The first and rate-limiting step of the HBP is catalyzed by glucose transporter proteins encoded by two highly homologous genes GFPT1 and GFPT2, which convert fructose-6-phosphate to glucosamine-6-phosphate (Fig. 3). In the next steps, glucosamine-6-phosphate is further metabolized until it becomes converted into uridine diphosphate N-acetylglucosamine (UDP-GlcNAc) (Fig. 3). UDP-GlcNAc can be utilized by two principal processes: (1) O-GlcNAcylation, which is a single sugar conjugation, catalyzed by O-GlcNAc transferase (OGT), and (2) O- and N-linked glycosylation leading to complex sugar conjugates on target proteins21,22. Increased flux of glucose into HBP leads to altered O-GlcNAcylation and N-/O-glycosylation, which in turn interferes with stability and interactions of key transcription factors, kinases, and cytoplasmic enzymes in many types of cancer9,10. These modifications regulate protein functions in several cancer-associated processes, including increased proliferation, invasion, metastasis, and survival of tumor cells, and may be associated with resistance to therapy11,12. In the present study we show that LMS tumors with high expression of genes implicated in HBP also show enrichment of multiple genes regulated by c-Myc, a transcription factor and oncoprotein that is known to be stabilized by O-GlcNAcylation. Through the transcriptomic analysis and validation by IHC, we show a correlation between expression of GFPT2 and c-Myc in a subset of LMS. Based on these preliminary findings we hypothesize that the activation of HBP may potentially stabilize c-Myc through O-GlcNAcylation in subtype 2 of LMS. This may lead to altered gene transcription in these tumors, but these results warrant further confirmation. c-Myc is widely recognized as a potent oncoprotein in human tumors. c-Myc heterodimerizes with MAX and regulates gene transcription in cell proliferation, cell differentiation, and programmed cell death23. c-Myc is modified by O-linked N-acetylglucosamine (O-GlcNAc) at threonine 58, which is also a known phosphorylation site of this protein23. This posttranslational modification is catalyzed by OGT and the gene encoding the OGT enzyme was also significantly overexpressed in subtype 2 of LMS. Stabilization of c-Myc as a consequence of activation of HBP and O-GlcNAc modification has been demonstrated, e.g., in prostate cancer cells24. Nevertheless, c-Myc may not be the only target of HBP activation in LMS. In the present study, based on the gene expression profiles of LMS, we attempted to identify possible transcription factors that may be affected by aberrant glycosylation. However, glycosylation may also regulate the function of other proteins relevant for oncogenesis, including protein kinases and oncogenes. In the present study we found overexpression of genes encoding several enzymes of HBP, and the enzymes involved in N- and O-linked glycosylation downstream of this pathway (including OGT and GALE). Thus, we hypothesize that there may be a broader spectrum of oncogenic factors that show aberrant glycosylation in subtype 2 of LMS that warrant further studies.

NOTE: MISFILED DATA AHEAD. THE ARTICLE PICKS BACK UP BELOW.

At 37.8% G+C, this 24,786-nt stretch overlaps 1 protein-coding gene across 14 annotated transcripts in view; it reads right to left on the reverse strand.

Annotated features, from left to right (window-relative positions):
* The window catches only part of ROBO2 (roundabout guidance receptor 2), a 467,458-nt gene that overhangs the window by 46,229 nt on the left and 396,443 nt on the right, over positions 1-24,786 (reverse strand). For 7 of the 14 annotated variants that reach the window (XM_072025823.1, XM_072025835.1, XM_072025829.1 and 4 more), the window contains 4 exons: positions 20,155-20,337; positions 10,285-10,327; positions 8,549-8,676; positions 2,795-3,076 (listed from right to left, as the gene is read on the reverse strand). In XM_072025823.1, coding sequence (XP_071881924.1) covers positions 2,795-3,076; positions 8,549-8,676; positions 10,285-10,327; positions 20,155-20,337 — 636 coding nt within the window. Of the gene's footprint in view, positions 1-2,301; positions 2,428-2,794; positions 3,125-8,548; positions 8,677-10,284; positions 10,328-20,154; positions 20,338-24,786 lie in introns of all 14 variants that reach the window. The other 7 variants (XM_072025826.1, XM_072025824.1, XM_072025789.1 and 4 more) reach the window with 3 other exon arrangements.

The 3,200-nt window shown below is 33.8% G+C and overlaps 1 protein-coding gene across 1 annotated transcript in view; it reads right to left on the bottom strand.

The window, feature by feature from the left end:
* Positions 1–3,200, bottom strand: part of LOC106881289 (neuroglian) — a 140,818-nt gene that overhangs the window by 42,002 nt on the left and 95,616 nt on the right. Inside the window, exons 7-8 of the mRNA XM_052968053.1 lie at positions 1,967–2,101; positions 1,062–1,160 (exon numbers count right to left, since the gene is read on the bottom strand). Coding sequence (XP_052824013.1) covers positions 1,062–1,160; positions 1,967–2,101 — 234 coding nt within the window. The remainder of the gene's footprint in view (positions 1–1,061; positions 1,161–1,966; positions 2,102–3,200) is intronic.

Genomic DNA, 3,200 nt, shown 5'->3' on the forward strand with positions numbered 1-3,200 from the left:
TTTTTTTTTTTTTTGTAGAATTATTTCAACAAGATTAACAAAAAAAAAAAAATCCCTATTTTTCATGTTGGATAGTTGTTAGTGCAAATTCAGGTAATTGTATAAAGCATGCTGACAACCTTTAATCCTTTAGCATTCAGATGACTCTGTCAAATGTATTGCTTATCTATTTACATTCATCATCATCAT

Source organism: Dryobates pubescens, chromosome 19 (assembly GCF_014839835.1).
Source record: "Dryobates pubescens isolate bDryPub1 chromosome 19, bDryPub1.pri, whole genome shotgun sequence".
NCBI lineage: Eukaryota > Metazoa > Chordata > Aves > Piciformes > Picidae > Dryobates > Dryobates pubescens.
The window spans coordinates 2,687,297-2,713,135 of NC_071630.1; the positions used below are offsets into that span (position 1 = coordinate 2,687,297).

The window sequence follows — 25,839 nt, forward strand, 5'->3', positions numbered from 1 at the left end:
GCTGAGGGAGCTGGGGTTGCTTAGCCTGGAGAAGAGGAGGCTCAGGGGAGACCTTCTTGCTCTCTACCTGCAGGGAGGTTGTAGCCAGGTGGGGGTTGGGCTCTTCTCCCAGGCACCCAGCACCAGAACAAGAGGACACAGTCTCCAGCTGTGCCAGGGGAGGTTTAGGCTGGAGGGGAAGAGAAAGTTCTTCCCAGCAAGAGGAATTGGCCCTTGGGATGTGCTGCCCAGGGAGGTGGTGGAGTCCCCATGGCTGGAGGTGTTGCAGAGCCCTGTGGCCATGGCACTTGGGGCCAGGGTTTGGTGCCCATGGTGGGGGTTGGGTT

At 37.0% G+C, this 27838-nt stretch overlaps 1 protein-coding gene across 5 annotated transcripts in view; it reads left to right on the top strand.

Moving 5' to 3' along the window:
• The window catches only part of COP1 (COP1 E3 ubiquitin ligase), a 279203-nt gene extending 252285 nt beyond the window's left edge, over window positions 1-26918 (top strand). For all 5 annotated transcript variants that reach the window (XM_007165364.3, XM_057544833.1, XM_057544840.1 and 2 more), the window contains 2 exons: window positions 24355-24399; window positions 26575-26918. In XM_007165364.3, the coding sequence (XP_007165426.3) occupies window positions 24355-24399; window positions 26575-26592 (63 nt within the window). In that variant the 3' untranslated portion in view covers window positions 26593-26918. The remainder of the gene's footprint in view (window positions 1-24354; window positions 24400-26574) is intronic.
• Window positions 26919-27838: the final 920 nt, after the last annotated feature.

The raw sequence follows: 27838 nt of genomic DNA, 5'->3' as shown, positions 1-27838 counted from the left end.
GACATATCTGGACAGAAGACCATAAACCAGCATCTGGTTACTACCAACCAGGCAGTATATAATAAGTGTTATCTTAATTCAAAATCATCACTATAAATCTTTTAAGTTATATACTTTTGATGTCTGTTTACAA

In this study we report a frequent expression of GFPT2 and c-Myc proteins in subset 2 of LMS (Table 3). We sought to determine whether the genes encoding these proteins are known to be affected in LMS by any genomic aberrations that may contribute to their increased expression on mRNA and protein level. According to the data available from 80 primary LMS included in the TCGA study (accessed on cBioPortal on 12/01/2020), there were no somatic mutations in the GFPT2 gene, and amplification of GFPT2 was detected only in 1/80 (1.3%) of these LMS tumors. In addition, the MYC gene was not affected by any somatic mutations in these cases either, and was amplified only in 3/80 (4%) of LMS. Therefore, we conclude that the expression or increased activity of GFPT2 or c-Myc in LMS is not regulated by the activating mutations or increased copy number of these genes, and that there are different mechanisms underlying the activation of these proteins in a subset of LMS.